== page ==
1. Etsy doesn’t just have problems with its vendors; it has problems itself in how it holds its sellers/vendors accountable to their rules. BUYERS BEWARE. Etsy does ABSOLUTELY NOTHING to protect buyers from unethical sellers, even when sellers violate the Etsy rules. Unlike eBay, buyers have NO RECOURSE when sellers lie and cheat. On August 12, 2011, I purchased a set of napkin rings from Etsy shop, Recycling the Blues. The listing stated the items were a specific brand name. Prior to purchasing, I emailed the seller (Jamie Duckworth) to verify that they were brand name, and the seller confirmed that they were. Upon arrival, I verified that the items were not the name brand: They did not match the originals I already owned and they did not carry the characteristic brand name markings. I contacted Recycling the Blues and the seller was not able to provide any verification that proved they were brand name originals. Since the item received was not as described, it was within my rights as an Etsy buyer to request either a price adjustment that reflects fair market value for reproduction or to request to return the items at the seller’s expense for a full refund including all shipping costs. The seller was not willing to compromise on the price, and requested that I return the sets. The seller offered to pay for my return shipping since the items were not as described. Throughout this transaction, this seller violated numerous Etsy policies that warranted investigation, which Etsy refused to investigate or intervene on my behalf:
    1. The seller misrepresented the origin of the items, misleading buyers into paying more than the items are worth and/or being unhappy when the items arrive and are not genuine as claimed. Etsy refused to investigate this as they said they are not in a position to determine when sellers are being honest. Hello! If Esty has all of the email corresondence between the seller/buyer in which the sellers states she can not provide proof of origin, why can’t they hold the seller accountable for a misleading listing?
    2. The seller failed to treat me, a buyer, with respect, and the seller knowingly harassed, insulted or abused me, both in private e-mail exchanges and publicly in feedback she posted that included false claims about me. To get me back, the seller posted negative feedback about me, which was completely false. Etsy refused to intervene and has no recourse or policy (like eBay) to protect buyers from false feedback. All it would take is for Etsy to read the email correspondence to quickly see that the seller was abusive and lying.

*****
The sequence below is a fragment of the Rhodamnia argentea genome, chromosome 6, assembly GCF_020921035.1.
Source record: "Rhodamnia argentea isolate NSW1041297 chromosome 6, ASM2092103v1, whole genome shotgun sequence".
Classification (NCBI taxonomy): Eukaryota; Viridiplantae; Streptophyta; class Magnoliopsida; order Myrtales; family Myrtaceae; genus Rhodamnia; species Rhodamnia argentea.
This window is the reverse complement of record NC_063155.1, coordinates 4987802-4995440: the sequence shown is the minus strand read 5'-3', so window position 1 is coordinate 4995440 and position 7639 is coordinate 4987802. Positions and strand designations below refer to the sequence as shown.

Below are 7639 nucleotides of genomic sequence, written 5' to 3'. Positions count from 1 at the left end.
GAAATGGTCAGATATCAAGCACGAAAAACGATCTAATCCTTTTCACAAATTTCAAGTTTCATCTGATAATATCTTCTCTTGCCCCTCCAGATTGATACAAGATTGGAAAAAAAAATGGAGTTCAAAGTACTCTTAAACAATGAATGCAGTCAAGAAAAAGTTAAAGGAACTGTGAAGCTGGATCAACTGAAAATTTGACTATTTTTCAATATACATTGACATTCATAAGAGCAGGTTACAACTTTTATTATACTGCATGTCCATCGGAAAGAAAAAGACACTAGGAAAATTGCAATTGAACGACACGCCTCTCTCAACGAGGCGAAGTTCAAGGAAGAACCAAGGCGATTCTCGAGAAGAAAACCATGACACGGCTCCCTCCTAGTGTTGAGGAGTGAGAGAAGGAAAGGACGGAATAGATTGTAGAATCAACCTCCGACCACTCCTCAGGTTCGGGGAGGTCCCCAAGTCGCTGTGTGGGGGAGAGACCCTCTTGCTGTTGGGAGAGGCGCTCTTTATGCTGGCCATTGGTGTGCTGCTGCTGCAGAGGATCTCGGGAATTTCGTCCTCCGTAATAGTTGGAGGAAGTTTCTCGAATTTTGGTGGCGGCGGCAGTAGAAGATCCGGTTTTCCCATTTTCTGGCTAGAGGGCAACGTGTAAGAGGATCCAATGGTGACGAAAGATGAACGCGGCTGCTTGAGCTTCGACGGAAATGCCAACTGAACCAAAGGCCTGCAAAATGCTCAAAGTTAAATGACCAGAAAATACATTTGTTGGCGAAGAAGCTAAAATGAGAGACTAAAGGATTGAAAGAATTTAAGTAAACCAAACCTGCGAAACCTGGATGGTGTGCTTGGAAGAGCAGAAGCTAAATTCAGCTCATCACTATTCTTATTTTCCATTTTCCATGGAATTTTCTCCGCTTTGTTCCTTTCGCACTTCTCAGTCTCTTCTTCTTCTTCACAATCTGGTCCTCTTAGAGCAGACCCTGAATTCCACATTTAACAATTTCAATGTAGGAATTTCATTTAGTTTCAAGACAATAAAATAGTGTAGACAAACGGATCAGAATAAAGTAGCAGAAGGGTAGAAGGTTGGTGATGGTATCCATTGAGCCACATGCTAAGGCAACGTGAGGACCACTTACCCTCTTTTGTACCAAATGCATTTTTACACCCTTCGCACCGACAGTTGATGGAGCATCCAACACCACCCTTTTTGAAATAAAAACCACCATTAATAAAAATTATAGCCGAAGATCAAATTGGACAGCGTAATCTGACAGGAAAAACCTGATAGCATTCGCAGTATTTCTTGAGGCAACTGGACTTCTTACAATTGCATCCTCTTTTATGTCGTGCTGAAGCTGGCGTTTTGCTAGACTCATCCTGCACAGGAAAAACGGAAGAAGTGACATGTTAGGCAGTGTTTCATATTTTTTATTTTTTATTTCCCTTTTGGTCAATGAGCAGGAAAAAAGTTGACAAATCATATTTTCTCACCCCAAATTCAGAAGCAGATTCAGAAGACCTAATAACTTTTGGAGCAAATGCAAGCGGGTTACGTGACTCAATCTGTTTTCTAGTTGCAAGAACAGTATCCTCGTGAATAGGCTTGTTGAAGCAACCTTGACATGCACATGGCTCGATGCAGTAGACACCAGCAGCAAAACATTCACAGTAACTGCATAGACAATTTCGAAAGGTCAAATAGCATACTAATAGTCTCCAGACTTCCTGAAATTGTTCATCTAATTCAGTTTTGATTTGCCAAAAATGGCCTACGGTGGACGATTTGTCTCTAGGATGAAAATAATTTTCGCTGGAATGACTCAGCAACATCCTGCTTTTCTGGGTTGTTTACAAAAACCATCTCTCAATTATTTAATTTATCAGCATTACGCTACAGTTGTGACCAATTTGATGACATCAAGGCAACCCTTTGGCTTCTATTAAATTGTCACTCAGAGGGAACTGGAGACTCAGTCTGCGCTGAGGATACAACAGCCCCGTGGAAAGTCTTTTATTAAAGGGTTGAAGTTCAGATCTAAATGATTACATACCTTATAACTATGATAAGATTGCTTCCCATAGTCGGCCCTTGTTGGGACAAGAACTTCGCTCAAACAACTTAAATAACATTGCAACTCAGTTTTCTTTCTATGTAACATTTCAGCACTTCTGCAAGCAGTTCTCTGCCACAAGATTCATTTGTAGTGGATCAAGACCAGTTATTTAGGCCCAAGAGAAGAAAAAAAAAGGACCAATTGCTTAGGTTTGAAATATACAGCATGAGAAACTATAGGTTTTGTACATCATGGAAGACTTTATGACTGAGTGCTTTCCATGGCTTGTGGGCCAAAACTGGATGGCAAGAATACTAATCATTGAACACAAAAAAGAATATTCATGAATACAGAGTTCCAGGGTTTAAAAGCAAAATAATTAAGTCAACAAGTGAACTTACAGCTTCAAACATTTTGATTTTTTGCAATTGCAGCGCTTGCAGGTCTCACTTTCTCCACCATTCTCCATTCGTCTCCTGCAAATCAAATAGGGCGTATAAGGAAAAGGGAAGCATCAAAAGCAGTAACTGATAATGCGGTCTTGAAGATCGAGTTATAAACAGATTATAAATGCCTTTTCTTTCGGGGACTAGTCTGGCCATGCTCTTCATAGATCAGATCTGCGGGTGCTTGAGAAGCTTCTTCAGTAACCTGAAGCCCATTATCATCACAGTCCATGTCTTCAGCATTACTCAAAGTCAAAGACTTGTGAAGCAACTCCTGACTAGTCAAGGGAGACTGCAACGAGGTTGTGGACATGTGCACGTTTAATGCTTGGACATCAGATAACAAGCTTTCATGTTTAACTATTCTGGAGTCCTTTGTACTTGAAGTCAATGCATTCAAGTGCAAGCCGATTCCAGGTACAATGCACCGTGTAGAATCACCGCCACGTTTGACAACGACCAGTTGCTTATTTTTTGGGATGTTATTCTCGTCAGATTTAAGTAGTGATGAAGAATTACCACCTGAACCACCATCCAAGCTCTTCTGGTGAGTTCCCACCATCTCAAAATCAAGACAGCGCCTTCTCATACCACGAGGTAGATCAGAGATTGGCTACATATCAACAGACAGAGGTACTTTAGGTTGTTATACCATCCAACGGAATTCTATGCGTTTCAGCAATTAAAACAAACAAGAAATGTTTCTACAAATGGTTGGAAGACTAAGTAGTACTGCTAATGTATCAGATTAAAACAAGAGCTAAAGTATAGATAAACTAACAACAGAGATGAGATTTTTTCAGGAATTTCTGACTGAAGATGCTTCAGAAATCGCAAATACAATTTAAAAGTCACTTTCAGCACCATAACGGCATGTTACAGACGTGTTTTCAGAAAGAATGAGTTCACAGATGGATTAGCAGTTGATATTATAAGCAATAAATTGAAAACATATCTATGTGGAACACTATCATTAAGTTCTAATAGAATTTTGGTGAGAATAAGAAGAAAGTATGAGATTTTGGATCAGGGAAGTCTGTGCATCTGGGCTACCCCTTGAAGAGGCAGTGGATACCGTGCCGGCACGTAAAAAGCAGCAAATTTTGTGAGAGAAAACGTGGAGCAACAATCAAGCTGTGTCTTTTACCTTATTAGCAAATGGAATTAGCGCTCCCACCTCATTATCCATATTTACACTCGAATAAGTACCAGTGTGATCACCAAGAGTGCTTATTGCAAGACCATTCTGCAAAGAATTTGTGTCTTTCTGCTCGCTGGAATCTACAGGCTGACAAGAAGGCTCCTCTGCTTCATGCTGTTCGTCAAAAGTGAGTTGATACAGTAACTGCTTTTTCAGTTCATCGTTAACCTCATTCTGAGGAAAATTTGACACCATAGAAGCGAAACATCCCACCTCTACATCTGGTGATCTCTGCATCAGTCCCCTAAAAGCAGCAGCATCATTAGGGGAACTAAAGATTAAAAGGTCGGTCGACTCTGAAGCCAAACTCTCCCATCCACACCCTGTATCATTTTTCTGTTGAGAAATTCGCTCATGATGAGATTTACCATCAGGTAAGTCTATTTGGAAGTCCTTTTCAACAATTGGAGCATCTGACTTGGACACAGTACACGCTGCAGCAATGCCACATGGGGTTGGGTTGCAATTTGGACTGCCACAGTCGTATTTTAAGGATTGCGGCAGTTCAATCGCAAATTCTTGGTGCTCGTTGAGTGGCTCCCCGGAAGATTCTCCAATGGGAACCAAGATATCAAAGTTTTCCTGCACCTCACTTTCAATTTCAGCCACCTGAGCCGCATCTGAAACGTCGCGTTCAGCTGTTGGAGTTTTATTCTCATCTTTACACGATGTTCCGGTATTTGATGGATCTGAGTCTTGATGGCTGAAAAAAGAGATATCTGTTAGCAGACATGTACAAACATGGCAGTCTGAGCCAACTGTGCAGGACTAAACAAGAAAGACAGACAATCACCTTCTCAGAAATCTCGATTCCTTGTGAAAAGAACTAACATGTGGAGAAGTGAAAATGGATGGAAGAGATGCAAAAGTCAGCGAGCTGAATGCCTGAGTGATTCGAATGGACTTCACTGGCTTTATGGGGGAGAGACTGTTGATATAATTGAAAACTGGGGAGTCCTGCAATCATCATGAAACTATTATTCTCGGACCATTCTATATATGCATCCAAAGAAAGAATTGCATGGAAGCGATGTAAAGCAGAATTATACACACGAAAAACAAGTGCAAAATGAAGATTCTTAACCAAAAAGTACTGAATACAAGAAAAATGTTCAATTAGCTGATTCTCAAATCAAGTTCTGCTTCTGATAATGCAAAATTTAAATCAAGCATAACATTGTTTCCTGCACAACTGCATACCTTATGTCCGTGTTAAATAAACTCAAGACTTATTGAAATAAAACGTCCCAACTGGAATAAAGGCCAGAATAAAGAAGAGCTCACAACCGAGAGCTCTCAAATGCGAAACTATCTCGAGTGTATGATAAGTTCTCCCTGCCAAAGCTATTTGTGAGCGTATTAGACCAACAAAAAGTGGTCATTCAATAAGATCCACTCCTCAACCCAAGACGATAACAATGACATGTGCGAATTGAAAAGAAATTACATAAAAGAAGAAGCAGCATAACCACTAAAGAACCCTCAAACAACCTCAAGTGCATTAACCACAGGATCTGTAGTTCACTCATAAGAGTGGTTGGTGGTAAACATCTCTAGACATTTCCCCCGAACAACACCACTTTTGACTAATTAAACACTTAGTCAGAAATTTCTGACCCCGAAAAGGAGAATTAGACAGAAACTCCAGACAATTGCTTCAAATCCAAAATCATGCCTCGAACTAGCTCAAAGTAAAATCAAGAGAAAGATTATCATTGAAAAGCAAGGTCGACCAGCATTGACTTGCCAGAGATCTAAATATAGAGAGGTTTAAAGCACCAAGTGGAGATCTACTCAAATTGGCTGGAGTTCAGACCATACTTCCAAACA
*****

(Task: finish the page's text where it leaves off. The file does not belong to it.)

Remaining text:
3. I filed a claim with Paypal and was refunded the cost of the item and the shipping cost TO me. But, I have not been reimbursed for return shipping. The seller did not follow through on the commitment she made in writing to refund me for return shipping costs. Etsy requires all sellers to clearly communicate their store policies and to honor them. However, Etsy refused to intervene and require the seller to refund me for the return shipping costs, even though it was clearly stated that a refund would be provided.

    Etsy promotes a strong commitment to creating a community of integrity for both sellers and buyers in its rules, policies and Do’s and Don’ts. I am a longtime eBay buyer and have been shopping on Etsy for several years, and in the course of all my interactions with sellers, I have never been treated with so much disrespect and dishonesty as this seller. Likewise, through this experience, I have also been astounded at the lack of buyer’s protection that Etsy offers its buyers. Etsy does not have an appeal process for buyers or live customer service support, like eBay so buyers have no recourse. When I did get a response by email, Etsy refused to investigate, saying it was not their responsibility. Etsy completely favors its sellers and by refusing to hold its sellers accountable, is condoning unethical and dishonest selling practices. Buyer beware. There are absolutely no ways for a buyer to file a complaint (no problem resolution process and no live customer service number, like with eBay). If you are lucky enough to get a response to an email, Etsy won’t take action.